example set a harsh reminder to all the corporations still operating in
its borders, and cost Biotechnica billions in profit, and a black eye
that festers to this day.
Today Mexico is on the verge of becoming a first world power. The
MRP remains in power, and Jesus Espinoza has taken a personal hand in
choosing the candidate for each each election since his six year term
ended in 2007, he remains active as a political advisor and ambassador,
and is revered as a hero to the people of Mexico. It has become
the seventh largest lumber and agriculture producer in the world, and
has a booming export business. Due to the stringent controls
placed on foreign corporations, the national standard of living in
Mexico has skyrocketed as well. A major change from a country
whose population a mere 20 years prior was so overwhelmingly poverty
stricken that its natives would swim open sewers, risk death and
imprisonment, and all other manner of hardships just to escape to
America. To add more irony to the situation, The tight border
security once implemented to keep Mexicans from escaping into the
states has been reversed, and the Mexican government now enforces the
borders themselves to keep American immigrants from illegally entering
its borders. However Mexico continues its love affair with
nomads, and welcomes them with open arms. The Baja 5000l, often
called the most grueling and exciting race on earth, has become such a
popular event among the nomad community, that corporate sponsors now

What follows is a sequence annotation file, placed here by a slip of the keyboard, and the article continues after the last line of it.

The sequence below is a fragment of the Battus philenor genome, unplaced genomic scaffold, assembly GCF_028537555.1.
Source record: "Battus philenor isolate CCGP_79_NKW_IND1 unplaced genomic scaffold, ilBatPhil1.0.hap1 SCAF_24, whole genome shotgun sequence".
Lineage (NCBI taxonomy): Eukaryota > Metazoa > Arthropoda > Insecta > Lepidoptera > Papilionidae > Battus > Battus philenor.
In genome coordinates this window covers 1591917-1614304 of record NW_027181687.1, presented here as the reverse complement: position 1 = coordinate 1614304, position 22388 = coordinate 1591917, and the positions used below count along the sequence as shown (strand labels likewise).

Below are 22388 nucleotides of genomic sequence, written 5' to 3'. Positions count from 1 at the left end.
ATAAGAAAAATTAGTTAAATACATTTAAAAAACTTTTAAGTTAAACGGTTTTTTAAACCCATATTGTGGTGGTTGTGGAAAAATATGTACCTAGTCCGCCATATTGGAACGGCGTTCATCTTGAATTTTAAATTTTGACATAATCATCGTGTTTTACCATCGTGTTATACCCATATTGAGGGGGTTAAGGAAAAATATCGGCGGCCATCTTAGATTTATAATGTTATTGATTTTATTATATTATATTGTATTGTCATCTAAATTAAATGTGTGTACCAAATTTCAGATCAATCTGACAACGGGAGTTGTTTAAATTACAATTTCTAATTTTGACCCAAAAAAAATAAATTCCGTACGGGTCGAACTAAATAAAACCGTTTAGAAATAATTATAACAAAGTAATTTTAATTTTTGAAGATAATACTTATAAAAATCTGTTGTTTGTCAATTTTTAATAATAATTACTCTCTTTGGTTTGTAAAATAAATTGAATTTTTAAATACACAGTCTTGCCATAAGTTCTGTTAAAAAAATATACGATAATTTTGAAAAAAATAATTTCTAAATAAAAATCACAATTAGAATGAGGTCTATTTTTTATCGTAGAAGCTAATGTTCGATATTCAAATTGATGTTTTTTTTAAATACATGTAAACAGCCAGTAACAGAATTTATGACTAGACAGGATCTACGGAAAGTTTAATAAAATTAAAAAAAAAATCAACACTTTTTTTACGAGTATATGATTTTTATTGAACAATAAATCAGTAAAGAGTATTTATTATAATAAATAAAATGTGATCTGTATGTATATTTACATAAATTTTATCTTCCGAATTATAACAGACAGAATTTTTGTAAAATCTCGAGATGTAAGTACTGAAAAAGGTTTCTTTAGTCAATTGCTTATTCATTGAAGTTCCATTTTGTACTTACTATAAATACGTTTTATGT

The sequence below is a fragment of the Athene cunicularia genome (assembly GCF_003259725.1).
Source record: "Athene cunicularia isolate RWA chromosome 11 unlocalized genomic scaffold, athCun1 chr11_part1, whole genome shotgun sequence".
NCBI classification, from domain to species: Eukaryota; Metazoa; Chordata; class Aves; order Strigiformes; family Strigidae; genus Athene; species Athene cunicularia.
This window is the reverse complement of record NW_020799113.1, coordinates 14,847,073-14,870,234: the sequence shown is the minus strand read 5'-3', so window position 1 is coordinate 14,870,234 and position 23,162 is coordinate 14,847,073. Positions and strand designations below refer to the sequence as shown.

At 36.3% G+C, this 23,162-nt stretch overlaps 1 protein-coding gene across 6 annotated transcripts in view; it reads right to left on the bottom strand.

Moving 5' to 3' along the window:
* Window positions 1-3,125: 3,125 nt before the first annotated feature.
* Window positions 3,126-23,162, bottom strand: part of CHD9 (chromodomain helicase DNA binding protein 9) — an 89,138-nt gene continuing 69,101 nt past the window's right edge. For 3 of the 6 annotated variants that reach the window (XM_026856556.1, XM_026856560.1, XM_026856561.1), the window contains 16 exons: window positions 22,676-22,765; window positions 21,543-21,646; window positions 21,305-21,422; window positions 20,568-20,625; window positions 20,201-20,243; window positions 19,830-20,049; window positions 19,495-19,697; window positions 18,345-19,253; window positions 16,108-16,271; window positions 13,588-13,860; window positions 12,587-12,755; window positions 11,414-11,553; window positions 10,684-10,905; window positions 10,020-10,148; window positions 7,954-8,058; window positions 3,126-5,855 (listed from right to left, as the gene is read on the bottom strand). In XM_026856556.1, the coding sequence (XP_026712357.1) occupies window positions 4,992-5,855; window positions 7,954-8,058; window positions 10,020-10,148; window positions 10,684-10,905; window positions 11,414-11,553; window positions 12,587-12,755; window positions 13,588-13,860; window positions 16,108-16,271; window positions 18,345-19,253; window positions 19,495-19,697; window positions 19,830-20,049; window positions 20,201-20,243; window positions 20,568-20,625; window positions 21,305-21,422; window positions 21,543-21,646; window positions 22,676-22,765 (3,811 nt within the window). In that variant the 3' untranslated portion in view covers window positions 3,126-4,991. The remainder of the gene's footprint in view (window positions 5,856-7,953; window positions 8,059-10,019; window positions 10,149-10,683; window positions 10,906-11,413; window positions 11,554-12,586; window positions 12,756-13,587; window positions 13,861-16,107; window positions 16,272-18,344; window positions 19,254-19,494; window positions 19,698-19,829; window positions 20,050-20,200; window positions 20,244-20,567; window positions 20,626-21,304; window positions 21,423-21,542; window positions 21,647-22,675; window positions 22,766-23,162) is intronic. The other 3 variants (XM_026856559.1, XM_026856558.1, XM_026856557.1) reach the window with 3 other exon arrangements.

choose nomad outriders almost exclusively for sponsorship. A
resurgence in national pride and economic power has made Mexico a
shining beacon of success for the rest of the world.
Of course, not everything in Mexico is shiny and happy. In some
of the more isolated areas, agri-corp farms tend to ignore, or bribe
their way past the corporate guidelines, using the same draconian
practices the agri-corps in the rest of the third world employ.
Bandits and gangs still run rampant, taking advantage of newfound
Mexican prosperity. Tourist attractions abound in Mexico, from
ancient ruins, to resort towns like Cancun are littered with
pickpockets, and even worse, kidnappers, eager to exploit the wealthy
touristas. On of the most ecologically and geographically diverse
places on earth, Mexico is hailed the world over by eco groups and
green parties due to its strict corporate environmental policies,
however poaching and animal rights abuses are still prevalent.
With the ugly specter of war in South America looming once again,
Mexico is returning to its isolationist policy, however they have
tentatively agreed to allow the US to move troops and supplies to cross
to the south.
by Deric "D" Bernier.)